There are many different Shakespearean stage history projects to pursue. You can research a specific play, a specific role, a period of time, an actor, actress or director, or a combination of any of these. Unless the play in which you are interested has an entry in Section IV, the place to start is always the books in Section I, General Overview.

In terms of available information, there are a series of polarities that reveal the movements of cultural prestige within Shakespearean stage history. There will always be more available about British productions than about American. There will always be more about staged productions than about film versions. There will always be more about films than about television productions.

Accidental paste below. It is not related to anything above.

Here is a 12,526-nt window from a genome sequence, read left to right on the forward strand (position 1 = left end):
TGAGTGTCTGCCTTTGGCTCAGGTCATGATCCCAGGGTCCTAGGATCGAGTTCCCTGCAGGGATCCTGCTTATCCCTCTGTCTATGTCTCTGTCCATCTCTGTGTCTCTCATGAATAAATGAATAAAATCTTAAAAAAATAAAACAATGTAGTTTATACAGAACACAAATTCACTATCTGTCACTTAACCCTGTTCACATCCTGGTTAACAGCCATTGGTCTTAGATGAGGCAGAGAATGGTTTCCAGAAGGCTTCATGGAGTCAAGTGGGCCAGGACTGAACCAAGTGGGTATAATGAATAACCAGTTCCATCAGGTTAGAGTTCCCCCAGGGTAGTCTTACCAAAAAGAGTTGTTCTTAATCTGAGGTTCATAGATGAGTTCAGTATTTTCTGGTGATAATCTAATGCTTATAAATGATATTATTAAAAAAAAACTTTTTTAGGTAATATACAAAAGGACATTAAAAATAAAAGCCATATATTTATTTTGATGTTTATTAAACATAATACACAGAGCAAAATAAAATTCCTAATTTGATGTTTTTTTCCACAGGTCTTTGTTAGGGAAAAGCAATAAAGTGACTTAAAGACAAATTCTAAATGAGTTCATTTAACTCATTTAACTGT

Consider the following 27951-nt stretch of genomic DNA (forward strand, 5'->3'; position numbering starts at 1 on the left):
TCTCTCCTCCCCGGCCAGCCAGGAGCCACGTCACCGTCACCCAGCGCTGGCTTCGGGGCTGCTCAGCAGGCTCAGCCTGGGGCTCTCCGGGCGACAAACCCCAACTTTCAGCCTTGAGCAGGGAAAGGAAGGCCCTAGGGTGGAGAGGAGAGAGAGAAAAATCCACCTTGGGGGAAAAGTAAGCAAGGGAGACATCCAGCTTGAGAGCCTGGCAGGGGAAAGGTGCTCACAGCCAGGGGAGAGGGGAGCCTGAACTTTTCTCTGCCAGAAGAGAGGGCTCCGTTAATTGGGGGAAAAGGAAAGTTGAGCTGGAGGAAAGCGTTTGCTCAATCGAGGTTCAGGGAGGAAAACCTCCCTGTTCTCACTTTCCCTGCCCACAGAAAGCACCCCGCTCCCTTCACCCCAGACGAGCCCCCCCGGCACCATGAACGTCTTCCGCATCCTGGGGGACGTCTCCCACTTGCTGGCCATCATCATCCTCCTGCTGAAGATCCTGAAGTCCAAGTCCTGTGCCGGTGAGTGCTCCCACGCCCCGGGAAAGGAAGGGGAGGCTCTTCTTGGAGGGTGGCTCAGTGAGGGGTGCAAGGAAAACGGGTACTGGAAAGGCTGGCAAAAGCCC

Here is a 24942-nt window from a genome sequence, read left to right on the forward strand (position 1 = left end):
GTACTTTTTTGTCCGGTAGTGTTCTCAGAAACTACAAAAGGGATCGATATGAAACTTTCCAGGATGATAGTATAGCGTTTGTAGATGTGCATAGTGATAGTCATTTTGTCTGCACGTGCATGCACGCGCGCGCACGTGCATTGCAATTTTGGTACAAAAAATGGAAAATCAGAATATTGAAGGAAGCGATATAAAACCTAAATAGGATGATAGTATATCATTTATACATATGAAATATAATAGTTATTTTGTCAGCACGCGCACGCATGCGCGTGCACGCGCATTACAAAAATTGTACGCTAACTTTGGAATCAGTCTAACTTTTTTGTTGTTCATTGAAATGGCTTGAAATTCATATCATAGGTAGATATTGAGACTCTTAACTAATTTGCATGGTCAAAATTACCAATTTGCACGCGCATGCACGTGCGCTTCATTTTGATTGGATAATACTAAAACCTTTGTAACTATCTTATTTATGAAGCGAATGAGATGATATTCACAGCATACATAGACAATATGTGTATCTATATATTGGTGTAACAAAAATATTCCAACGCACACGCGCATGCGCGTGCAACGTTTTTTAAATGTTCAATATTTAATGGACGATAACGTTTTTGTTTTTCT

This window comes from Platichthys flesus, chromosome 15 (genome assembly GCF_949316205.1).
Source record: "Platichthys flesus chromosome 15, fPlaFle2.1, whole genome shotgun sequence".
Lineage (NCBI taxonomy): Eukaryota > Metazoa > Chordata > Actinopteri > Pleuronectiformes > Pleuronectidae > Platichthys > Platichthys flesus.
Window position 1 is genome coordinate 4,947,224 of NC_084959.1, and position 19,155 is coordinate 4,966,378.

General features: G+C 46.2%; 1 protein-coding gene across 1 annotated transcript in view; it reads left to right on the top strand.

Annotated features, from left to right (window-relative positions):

You should use the same skepticism you have with regard to reviews of the latest Tom Hanks movie when researching old productions of Shakespeare, especially if you are relying on an actor's account of his own work. A lot of the time, what a company attempts to achieve and what it does achieve are different things. David Selbourne's day-by-day account of the rehearsal process for Peter Brook's famous 1970 RSC production of A Midsummer Night's Dream is a remarkable example of this contrast: the textual exploration crucially important to Brook and his actors in the long rehearsal process was apparently incidental to reviewers all over the world who were more interested in the Chinese acrobat costumes. The actor's opinion is always less important, though it is sometimes more colorful, than that of the audience.
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